50 Word Stories: The Game

Celeste radiated something akin to love, a certain lukewarm appreciation.

Mama called this cunning — Celeste prickled behind her eyes.

Papa said it smarts — Celeste upset his oversensitive gut.

Me?

Celeste melted my heart.

Was I suspicious?

Never! Celeste could have bought and sold us. Our secret, until after the wedding.

The Arrangement

She kept a bowl of flowers on the sideboard I never once saw wilt. Regardless of the time of year, weather, or the close attentions of her ginger cat named — unsurprisingly — Ginger, the flowers thrived. They were pink, pretty even, but never worth more than a cursory glance.

I passed those flowers every day for the three years we lived together. Not once did I water or maintain them, and to my knowledge, neither did she. I prayed they’d keel over just to prove they weren’t plastic, or, at least, not as false as me. Once, I even tugged their petals, but we’ll keep that to ourselves. Obstinate flowers still didn’t fall.

The day I left, I paused at the door. “At least tell me their bloody name, I’ve looked at them all this time and still have no idea what they’re called!”

“Same name as me,” she replied, her eyes wet and weeping.

So, I still don’t know.

50 Word Stories: Concrete Dawn

We waddled to the lakeside like two overstuffed penguins, laughing and joking, discussing the past. There we watched the sunset, a tangerine moment that made us cry. We looked at each other like once lovers, then jumped, or, rather, plunged. Our concrete filled boots did their job. It was bliss.

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Sometimes

A Writer’s Dream

Is it wrong to wish to write for writing’s sake? Is it wrong to feel the need to write a disclaimer only I’ll ever see?

I sometimes think I was born to the wrong era, that before computers and watches knew your name, I might have been happy. I’d have sat in my room as others scampered about living their lives and smiled at the view beyond the window, written down what I saw without forethought or fear. The clouds would’ve drifted across cerulean fields like mythical beasts and birds would’ve tweeted the minutes. With a quill for a sword and a wooden chair for a colt, I’d have lived out my days as a warrior of words and others would’ve been happy I did. But it isn’t days of yore, and there’s no time for idealism in today’s world of exactitudes and uncompromising rapport. We are. We will. We do as we’re told.

I sometimes wish the curtains to close and never open. Here wrapped in my private night, I’ll live in peace with these hundreds of thousands of words scattered all around; most long forgotten and stashed away in burrows of rabbited nonsenses. The songs I love will play in endless loops through ears with no wish to hear the spouted obscenities and harsh realities — or so they claim — of this, that and the other. Darkness will fold around me like a lover’s kiss, all-encompassing, and I won’t even know if I’m dead, nor care. But then the words will come, white on black, and I’ll feel more alive than ever.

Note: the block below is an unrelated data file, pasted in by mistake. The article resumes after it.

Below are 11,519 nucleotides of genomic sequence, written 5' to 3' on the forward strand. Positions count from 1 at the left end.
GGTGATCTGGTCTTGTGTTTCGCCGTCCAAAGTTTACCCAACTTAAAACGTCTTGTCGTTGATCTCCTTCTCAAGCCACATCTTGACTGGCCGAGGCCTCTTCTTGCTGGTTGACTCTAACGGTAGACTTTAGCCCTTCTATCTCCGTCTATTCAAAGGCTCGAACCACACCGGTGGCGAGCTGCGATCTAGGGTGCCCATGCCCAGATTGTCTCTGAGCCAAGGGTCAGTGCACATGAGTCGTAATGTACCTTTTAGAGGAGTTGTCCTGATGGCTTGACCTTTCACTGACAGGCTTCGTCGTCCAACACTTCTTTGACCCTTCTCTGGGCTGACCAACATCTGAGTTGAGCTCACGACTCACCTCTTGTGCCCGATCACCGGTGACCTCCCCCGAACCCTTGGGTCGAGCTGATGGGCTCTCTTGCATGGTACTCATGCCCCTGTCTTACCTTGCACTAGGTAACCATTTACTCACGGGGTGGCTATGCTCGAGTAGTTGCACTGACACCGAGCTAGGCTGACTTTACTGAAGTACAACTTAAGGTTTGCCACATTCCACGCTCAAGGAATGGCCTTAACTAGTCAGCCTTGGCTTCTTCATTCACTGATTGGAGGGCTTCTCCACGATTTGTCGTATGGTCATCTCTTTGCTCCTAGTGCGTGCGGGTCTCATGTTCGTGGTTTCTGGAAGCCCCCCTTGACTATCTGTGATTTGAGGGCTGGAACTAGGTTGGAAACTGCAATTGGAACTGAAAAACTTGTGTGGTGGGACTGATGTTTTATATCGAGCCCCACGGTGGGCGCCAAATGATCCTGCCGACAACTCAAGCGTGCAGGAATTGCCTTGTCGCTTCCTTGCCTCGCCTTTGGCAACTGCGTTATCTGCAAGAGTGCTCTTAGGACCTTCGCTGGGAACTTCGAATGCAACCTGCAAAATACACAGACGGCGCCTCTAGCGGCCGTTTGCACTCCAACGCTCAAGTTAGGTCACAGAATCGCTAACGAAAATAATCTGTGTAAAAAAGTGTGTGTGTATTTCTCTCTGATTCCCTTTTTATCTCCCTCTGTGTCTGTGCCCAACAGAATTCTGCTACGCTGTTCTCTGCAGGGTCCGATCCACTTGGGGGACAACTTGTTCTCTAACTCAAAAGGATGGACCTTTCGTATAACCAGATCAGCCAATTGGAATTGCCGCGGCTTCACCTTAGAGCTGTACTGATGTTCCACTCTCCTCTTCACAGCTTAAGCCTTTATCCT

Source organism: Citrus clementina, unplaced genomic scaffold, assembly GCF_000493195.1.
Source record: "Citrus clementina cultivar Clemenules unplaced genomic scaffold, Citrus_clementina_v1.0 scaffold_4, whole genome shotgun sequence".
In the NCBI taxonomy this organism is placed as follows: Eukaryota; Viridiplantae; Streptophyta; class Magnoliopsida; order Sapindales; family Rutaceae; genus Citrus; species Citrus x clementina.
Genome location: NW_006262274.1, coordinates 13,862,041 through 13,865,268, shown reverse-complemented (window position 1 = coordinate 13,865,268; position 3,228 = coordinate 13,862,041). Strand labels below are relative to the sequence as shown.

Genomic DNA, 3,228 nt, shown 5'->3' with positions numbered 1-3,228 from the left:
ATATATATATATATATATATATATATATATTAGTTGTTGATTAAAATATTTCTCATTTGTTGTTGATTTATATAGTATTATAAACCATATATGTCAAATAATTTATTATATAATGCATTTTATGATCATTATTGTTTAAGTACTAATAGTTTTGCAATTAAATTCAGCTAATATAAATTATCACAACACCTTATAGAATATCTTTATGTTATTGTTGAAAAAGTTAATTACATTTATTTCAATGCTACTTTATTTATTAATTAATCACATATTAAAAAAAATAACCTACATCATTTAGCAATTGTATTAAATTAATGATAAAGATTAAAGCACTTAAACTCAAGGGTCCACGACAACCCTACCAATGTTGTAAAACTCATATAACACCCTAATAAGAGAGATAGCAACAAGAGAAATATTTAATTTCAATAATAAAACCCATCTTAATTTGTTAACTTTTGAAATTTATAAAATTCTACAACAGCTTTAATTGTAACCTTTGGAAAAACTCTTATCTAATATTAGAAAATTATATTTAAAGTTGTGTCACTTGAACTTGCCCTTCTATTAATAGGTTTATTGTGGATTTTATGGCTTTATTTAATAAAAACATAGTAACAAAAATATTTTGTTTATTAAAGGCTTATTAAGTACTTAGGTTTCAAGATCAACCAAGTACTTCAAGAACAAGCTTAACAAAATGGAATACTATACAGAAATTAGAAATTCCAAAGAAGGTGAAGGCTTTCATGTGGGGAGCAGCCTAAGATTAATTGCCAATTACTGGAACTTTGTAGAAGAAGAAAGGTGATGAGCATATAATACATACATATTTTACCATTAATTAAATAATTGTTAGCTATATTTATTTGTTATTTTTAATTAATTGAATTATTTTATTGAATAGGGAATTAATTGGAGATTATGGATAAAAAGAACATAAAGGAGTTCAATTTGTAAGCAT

Sometimes a voice calls from deep within that I presume my own but still doubt. This — let’s call it soul — knows my name, my home, my life, wife and circumstance, but even this supposed virgin self is dubious to my needs. What are my needs?

I have absolutely no wish for anyone to read what I write. I have absolutely no desire to be famous. If people happen upon these reams of written words and enjoy them, feel them, I’ll smile and thank them, and expect no thanks in return. If a child picks up one of my books and their eyes light up with wonder, I shouldn’t care if their parent commands them to put it back — not if the spark’s already lit. If? Such a little word. Such a pertinent package. But the cold hard reality, is something has to pay for a coffin and good intentions won’t.

Sometimes I think I’m free. Sometimes, but not often.

Thank you for reading

Richard

August Author Update

August! Really?

Another month has come around the summer almost lost. The prospect of cooler days and darkening nights only entices me further into a world of typed words. A bit of snow is now less of a dream.

I have had a busy couple of months applying dramatic touches to Nimbus — The Theatre of the Moon: Book 1. Coupled with a rewrite of my first foray into novel work, The Snow Lily, which is progressing nicely, I’ve had a lot on my plate. I’m glad to have. There is nothing gives me greater pleasure than writing and I’m doing it all day long, so who am I to complain.

I read somewhere that paperback books are now reasserting themselves over ebooks, which was good to hear. You can’t beat the smell and feel of a good book, luxuriating over its details, deliberating over how it will end at the turn of every page. Perhaps the world isn’t completely digital just yet.

On a different note, (for those of you who are aspiring to write but don’t know where to start,) here are two writing sites/applications I have recently stumbled across. I can’t vouch for either, but they’re free, so it might help you in checking them out. Here are the links.

Penstra

MyStory

I hope the above are of some use.

As regards the next few months? Well, it’ll be a steady balance between hard editing, rewriting and new work. Much as I would love to have a steady line of books appearing on the shelves, I have a gut feeling I’m going to give birth to two or three at once!

Onwards and upwards.

Richard

Richard M. Ankers

Author of The Eternals Series